The idea of a theme park or retreat based on the work of a well-regarded novelist is silly at best, offensive at worst. We should not celebrate our writers with an expensive novelty of a vacation; we should reread our favorite books in the (likely) event we discover something new. That being said, I think a Hemingway theme park would be terrific because it’d be just like a safari, except with more booze and courage. I am assuredly not the intended audience for Austenland, as I haven’t read all her books, nor do I have any obsession with Mr. Darcy. When the comedy isn’t too broad, this visit to an Austen-themed retreat works because co-writer/director Jerusha Hess recognizes the innate silliness of her premise.
Keri Russell stars as Jane, a single thirty-something whose obsession with Austen ruins her relationships. In an early montage, her latest boyfriend punches a life-size cut-out of Colin Firth, and Jane quickly fixes it with a kiss his cheek. Disappointed with New York City men, Jane decides her answer is Austenland: run by the taciturn Mrs. Wattlesbrook (Jane Seymour), the vacation is an opportunity for Austen fans to live like they’re in one of her books. There are costumes, elegant meals, croquet matches, and it all culminates with an evening ball.
Jane flies to England, and the trip is already a mild disappointment. She’s stuck in the maids’ quarters – her vacation package is the least extravagant – and fellow vacationer Miss Elizabeth Charming (Jennifer Coolidge) is mostly unfamiliar with the author. Jane still decides to make the most of it, and the men pique her interest: there’s Henry Nobley (JJ Field), whose mild disgust makes him an early Darcy candidate, and Martin (Bret McKenzie) the stable-boy is a charmer in his own right. Torn between them, Jane finds herself in Austen-like triangle, except she’s unsure how much of it is manufactured.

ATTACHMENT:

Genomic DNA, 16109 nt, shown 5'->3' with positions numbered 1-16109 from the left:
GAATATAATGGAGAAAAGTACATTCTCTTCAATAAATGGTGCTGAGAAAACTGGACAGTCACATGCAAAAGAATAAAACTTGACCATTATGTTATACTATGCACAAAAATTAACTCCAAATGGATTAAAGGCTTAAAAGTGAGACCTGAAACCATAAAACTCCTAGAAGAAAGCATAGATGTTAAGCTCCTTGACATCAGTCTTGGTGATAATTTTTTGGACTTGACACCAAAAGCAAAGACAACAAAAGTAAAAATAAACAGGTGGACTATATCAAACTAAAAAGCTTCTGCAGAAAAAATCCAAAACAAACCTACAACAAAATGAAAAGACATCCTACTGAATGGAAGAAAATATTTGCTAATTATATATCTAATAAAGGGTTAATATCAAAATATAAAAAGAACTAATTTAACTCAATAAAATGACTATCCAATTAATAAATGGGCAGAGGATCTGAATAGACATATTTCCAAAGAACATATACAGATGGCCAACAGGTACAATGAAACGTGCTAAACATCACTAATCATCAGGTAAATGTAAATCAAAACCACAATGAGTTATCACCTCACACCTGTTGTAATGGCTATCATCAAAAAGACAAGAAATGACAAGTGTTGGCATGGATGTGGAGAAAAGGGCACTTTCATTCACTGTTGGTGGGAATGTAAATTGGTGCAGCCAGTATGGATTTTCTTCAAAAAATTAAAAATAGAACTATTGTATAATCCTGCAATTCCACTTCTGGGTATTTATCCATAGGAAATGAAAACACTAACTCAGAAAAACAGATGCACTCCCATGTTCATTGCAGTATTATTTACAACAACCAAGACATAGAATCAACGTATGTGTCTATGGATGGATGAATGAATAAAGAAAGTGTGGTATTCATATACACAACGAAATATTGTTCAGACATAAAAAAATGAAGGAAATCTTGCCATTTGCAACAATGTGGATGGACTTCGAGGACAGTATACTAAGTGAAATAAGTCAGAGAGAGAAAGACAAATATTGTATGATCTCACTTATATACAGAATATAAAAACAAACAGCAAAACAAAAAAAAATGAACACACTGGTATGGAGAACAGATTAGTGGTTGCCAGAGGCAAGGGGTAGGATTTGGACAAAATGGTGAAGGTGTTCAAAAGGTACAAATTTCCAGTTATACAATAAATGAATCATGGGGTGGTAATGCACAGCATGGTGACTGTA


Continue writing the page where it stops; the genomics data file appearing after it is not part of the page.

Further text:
The irony of Austenland – the vacation spot, not the movie – is that Austen was never writing about the past. She was writing about the present, her present, and she observed it with wit and biting satire. The costumes and love triangles are ancillary, and the good news about Austenland is how it actually understands the author’s appeal. The trappings of the vacation are the subjects of Hess’ gentle ridicule, and so are the dim-witted characters. Hess does not share Austen’s incisiveness, and the jokes are so broad they’re embarrassing. In particular, Coolidge is an unfortunate creature who tries to push her truly idiotic toward the sublime, and they never quite stick. The biggest laughs are when Hess and her screenwriters let the audience in on her joke. There’s a scene with Martin, Jane, and a horse that’s so silly it’s a little bold.
As Jane, Russell is an avatar for the audience. She literally has no personality aside from her obsession – she develops a sense of pride later – and Russell sells the character with pluck and well-honed comic timing. The crowd at the screening I attended was mostly women, and they seemed to have a great time. They giggled and shrieked whenever a male character took his shirt off; they laughed with sympathy when Jane got caught in the rain. Beneath the veneer of vulgar idiocy, there’s a satire about the fallacy of nostalgia that’s just itching to get out. Miss Charming’s cringe-inducing one-liners, unfortunately, get in the way. Girlfriends should not bring their significant others to Austenland. Instead, they should leave them at home so they can rewatch Midnight in Paris, which arrives at the same conclusion but with better, smarter jokes.